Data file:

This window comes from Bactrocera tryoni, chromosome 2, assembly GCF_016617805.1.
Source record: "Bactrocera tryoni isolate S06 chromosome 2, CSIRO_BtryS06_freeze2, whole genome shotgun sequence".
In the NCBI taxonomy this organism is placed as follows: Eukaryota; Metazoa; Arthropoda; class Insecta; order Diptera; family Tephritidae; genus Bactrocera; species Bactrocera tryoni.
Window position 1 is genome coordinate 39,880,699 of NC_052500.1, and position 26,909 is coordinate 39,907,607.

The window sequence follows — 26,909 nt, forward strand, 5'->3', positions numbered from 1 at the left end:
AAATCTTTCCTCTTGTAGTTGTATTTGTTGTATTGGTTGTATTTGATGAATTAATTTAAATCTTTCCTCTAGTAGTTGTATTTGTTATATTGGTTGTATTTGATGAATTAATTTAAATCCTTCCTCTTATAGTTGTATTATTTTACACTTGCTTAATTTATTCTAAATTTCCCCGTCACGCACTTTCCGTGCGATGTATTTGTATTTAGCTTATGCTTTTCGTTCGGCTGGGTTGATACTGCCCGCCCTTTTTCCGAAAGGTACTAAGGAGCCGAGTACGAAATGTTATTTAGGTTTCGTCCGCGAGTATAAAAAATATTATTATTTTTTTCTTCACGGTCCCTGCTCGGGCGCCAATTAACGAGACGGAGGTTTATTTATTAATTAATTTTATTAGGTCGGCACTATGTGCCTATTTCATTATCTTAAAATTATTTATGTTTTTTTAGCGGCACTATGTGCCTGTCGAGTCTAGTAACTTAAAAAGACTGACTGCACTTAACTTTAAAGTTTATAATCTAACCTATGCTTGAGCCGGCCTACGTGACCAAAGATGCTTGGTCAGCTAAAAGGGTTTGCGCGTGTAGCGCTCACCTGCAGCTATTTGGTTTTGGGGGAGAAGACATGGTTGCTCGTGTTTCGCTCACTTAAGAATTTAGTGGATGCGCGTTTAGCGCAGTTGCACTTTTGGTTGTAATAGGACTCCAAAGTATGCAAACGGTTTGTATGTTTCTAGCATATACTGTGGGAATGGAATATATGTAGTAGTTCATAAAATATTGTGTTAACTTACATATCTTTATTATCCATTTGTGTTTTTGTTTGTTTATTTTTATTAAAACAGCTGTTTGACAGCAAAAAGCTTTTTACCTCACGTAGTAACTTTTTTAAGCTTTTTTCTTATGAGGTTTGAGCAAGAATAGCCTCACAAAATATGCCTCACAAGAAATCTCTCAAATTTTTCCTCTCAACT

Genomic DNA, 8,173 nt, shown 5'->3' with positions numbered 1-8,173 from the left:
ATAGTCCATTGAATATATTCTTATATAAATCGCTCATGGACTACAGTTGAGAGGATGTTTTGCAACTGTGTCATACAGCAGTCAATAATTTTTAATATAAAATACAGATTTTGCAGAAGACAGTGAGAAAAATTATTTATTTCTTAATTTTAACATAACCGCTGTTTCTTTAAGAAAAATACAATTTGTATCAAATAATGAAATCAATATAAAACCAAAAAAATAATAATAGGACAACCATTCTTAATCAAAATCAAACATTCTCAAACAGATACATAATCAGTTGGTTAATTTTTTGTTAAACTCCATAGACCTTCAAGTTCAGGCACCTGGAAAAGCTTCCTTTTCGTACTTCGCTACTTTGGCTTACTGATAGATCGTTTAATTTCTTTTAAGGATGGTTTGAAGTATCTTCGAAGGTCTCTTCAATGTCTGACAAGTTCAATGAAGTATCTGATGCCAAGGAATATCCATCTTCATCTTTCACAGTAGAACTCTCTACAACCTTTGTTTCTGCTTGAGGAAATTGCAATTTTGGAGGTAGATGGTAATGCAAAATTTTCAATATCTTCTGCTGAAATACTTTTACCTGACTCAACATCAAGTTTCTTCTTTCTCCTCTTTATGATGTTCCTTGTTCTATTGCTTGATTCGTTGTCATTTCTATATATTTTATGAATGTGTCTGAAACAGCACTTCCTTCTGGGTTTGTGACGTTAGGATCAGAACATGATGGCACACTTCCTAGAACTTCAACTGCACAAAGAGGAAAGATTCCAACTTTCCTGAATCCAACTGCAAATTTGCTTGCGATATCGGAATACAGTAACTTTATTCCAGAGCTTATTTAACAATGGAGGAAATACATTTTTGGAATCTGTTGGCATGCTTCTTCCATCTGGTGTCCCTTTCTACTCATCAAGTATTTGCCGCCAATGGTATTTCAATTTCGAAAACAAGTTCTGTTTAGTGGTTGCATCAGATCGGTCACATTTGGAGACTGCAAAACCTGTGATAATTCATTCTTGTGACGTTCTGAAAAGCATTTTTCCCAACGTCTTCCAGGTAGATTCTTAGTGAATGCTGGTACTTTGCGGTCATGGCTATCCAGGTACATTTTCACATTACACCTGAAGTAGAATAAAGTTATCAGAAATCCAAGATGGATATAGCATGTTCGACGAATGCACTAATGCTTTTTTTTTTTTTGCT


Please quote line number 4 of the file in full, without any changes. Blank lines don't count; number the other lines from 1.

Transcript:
Window position 1 is genome coordinate 39,880,699 of NC_052500.1, and position 26,909 is coordinate 39,907,607.